Annual Ski Snowboard Hall of Fame induction gala Gala is a yearly highlight of ski culture here in Colorado. The roster of HOF inductees is definitely a cross section of Colorado ski industry movers and shakers, some well known and some you’ve never heard of. Yet I’m always wanting to see more depth, e.g., more folks from groups other than racing or ski area operations. Thus, this year’s induction of avalanche expert Knox Williams made the event extra special.
Knox isn’t mainstream famous like Hall of Fame members such as ski racer Billy Kid. He’s not a corporate guru such as Hall member George Gillett. Instead, he felt an early calling to the study of snow avalanches and the sharing of that knowledge, and stuck with his destiny through more than 30 years as he founded and headed up the Colorado Avalanche Information Center. Result of Knox’s efforts, though behind the public scene in many ways, has had a large and direct impact on the ski industry as well as backcountry skiers. Not only has CAIC provided avalanche forecasts for years, but equally important, they’ve run a prolific education program that I’m certain has saved dozens of lives — including those of ski industry workers as well as backcountry skiers.
Knox’s acceptance speech didn’t get too deep in details. He did make it obvious his run in the avalanche business could not have happened without the support of his team, as well as his wife of nearly three decades. But an impromptu after-party with Knox and CAIC staff provided pilsner enabled blog fodder.
For example, apparently Knox gave a speech some time ago that included a humorous, self depreciating list of “things your avalanche forecaster will not tell you.”
I like the concept, since many of us backcountry skiers make the public avalanche forecast a far too large part of our hazard assessment, to the point of not making our own “micro” forecast once we reach the trailhead or a good snow study spot on our route.
Thus, to keep from making a god out of the next avalanche forecast you hear, remember these things about the forecaster: He (or she) would probably rather gargle razor blades than teach another snowpit; weasel words are his friend (e.g., pockets, possible, chance of), his personal life might be a mess, his computer possibly crashed that morning, and he could go postal. That’ll help you keep things in perspective.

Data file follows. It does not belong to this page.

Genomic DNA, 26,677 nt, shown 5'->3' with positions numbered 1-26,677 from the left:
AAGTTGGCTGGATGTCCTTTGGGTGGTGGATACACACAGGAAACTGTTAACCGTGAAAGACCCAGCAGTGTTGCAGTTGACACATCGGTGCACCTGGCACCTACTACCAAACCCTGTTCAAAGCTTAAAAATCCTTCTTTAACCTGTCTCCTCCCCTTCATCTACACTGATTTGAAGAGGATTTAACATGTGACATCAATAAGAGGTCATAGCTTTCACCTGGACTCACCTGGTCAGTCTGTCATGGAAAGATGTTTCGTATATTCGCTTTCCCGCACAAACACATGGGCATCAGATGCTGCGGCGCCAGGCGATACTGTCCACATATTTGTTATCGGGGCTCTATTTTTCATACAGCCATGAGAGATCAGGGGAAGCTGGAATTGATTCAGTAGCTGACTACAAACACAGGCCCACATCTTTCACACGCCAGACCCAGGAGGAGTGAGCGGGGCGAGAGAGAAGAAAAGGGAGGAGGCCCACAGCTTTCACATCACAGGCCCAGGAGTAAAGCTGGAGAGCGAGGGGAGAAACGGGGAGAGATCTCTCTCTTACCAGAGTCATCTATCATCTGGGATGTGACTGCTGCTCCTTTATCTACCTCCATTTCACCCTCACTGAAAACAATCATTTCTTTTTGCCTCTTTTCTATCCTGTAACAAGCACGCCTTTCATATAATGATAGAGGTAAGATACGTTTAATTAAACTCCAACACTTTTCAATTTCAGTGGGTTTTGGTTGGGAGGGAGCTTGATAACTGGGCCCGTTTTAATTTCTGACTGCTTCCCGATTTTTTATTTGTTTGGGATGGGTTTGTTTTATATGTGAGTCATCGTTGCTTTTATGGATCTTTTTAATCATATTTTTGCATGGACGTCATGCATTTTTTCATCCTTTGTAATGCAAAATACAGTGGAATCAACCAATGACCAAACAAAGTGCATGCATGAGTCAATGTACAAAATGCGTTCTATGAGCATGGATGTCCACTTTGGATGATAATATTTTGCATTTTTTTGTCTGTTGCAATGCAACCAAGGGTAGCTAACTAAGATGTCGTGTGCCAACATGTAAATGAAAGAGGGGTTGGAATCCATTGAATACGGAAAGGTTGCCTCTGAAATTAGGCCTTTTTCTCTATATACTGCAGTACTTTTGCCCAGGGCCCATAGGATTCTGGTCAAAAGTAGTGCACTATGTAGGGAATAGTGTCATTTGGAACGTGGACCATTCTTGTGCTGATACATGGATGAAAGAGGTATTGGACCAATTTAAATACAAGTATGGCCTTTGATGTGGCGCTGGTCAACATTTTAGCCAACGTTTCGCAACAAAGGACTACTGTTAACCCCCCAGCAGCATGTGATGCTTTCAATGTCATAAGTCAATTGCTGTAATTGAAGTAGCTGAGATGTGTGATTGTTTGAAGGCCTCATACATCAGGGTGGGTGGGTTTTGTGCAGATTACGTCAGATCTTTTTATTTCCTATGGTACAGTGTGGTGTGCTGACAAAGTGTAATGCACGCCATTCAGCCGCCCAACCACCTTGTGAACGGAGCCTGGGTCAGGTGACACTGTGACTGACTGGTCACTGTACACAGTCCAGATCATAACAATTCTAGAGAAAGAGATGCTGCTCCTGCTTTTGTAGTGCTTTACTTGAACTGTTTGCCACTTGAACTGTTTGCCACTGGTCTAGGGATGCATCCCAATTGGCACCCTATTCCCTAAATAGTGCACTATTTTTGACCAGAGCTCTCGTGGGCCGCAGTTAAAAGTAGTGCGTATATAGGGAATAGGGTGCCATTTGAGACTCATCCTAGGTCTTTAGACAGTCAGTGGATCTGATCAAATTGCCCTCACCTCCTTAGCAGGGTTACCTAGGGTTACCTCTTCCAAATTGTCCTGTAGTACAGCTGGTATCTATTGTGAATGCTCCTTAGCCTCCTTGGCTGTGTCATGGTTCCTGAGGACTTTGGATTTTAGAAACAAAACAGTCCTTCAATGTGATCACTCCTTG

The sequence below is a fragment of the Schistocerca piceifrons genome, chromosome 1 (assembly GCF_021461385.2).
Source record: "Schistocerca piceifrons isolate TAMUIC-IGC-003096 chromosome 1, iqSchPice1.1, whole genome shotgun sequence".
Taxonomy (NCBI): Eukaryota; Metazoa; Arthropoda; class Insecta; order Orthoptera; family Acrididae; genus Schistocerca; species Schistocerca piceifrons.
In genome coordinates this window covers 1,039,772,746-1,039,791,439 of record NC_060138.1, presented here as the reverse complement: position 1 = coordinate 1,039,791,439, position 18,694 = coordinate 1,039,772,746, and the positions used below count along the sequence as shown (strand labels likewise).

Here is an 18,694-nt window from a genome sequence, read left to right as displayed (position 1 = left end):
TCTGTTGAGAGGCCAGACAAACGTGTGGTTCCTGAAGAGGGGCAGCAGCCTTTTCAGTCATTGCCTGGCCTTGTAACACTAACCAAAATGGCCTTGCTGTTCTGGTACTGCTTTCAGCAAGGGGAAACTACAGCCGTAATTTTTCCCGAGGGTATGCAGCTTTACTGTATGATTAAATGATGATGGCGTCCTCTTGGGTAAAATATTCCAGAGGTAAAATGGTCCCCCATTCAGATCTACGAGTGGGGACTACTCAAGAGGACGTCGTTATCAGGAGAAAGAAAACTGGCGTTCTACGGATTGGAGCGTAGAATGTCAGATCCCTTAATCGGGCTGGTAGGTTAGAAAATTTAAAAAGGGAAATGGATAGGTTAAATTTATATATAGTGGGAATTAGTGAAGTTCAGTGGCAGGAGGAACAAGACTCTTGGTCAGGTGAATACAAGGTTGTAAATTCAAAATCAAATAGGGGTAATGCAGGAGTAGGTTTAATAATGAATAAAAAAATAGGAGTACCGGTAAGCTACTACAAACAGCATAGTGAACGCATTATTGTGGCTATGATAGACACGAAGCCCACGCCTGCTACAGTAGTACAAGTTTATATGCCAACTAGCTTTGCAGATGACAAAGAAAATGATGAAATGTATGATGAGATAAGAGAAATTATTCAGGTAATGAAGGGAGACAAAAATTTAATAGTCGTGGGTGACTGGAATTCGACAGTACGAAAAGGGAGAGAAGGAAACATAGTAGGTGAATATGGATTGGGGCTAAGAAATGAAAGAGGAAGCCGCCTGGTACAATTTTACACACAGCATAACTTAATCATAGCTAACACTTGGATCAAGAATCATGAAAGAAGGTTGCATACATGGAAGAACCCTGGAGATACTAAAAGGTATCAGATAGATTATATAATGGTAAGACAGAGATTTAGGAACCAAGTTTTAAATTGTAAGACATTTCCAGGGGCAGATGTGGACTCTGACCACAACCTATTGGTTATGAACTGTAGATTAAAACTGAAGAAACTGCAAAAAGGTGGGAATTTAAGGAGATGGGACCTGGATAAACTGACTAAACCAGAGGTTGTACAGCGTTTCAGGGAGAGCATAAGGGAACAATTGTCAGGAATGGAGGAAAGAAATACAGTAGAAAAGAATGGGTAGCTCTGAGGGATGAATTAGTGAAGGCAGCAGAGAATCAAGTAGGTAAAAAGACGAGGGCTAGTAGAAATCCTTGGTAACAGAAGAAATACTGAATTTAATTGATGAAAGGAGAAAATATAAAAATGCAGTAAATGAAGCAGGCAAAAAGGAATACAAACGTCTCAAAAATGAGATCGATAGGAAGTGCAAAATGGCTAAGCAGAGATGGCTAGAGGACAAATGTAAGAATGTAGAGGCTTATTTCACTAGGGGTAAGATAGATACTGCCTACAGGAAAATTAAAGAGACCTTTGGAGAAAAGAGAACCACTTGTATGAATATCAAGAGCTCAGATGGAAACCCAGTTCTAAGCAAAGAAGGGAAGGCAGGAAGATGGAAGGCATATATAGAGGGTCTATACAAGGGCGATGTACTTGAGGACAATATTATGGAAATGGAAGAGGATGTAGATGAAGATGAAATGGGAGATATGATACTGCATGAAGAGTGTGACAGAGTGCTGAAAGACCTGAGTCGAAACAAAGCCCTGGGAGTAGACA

Congratulations Knox, and congratulations to the other inductees and their families as well!
Hall of Fame induction gala is held at Marriott City Center in downtown Denver, a deluxe venue that provides a virtually flawless production. Festivities begin with a reception centered on poster style displays of the inductee’s lives. Family and friends gather around the posters, frequently multi-generational groups that speak in a touching way to how important skiing is to the fabric of our western mountain states. The vibe is super positive — like being three turns into a pitch of knee deep powder.
The HOF Gala is undersold — every first time attendee I speak with after the event says something like “wow, that was WAY more than I thought it would be.” So, while attending this event is a bit pricey because it’s a fundraiser, I want to make a plea that more of you WildSnow readers from Colorado try to attend. If you have a place in your heart for skiing, that place will be warmed by this happening. Besides, perhaps we’ll get a few more backcountry folks nominated and eventually inducted, so you’ll have to be there for that.
Knox Williams Books from our Backcountry Skiing Book List
Williams, Knox and Betsy Armstrong. The Avalanche Book. Fulcrum Press, 1986.
(Excellent overview, should be in every backcountry skier’s collection.)
Shop for The Avalanche Book
Williams, Knox and Armstrong, Betsy. The Snowy Torrents: Avalanche Accidents , United States, 1972-1979. Teton Bookshop Publishing, 1984.
(This classic of accident reporting changed the way we look at avalanches, includes many of the famous early accidents that helped inform today’s avalanche safety methods.)
Shop for Snowy Torrents: Avalanche Accidents in the United States 1972-1979